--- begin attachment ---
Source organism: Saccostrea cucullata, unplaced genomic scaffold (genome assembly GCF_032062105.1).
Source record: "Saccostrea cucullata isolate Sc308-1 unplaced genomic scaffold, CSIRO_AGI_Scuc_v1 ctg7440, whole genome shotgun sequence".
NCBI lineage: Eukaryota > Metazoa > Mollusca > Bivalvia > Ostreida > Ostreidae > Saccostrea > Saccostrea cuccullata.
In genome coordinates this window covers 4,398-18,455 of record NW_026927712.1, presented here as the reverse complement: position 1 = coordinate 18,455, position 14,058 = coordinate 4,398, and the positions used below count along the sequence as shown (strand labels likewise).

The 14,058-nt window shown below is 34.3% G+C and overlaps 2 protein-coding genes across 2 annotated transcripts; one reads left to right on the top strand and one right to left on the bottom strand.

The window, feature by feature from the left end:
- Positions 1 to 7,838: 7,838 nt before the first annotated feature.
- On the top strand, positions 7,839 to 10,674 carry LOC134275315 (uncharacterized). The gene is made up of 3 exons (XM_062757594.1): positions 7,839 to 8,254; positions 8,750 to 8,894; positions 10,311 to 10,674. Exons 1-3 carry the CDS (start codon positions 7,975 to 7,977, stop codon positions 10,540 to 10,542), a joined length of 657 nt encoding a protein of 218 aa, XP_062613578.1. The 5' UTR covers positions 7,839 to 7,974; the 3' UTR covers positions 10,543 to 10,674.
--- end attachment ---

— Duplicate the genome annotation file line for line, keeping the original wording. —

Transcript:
Source organism: Saccostrea cucullata, unplaced genomic scaffold (genome assembly GCF_032062105.1).
Source record: "Saccostrea cucullata isolate Sc308-1 unplaced genomic scaffold, CSIRO_AGI_Scuc_v1 ctg7440, whole genome shotgun sequence".
NCBI lineage: Eukaryota > Metazoa > Mollusca > Bivalvia > Ostreida > Ostreidae > Saccostrea > Saccostrea cuccullata.
In genome coordinates this window covers 4,398-18,455 of record NW_026927712.1, presented here as the reverse complement: position 1 = coordinate 18,455, position 14,058 = coordinate 4,398, and the positions used below count along the sequence as shown (strand labels likewise).

The 14,058-nt window shown below is 34.3% G+C and overlaps 2 protein-coding genes across 2 annotated transcripts; one reads left to right on the top strand and one right to left on the bottom strand.

The window, feature by feature from the left end:
- Positions 1 to 7,838: 7,838 nt before the first annotated feature.
- On the top strand, positions 7,839 to 10,674 carry LOC134275315 (uncharacterized). The gene is made up of 3 exons (XM_062757594.1): positions 7,839 to 8,254; positions 8,750 to 8,894; positions 10,311 to 10,674. Exons 1-3 carry the CDS (start codon positions 7,975 to 7,977, stop codon positions 10,540 to 10,542), a joined length of 657 nt encoding a protein of 218 aa, XP_062613578.1. The 5' UTR covers positions 7,839 to 7,974; the 3' UTR covers positions 10,543 to 10,674.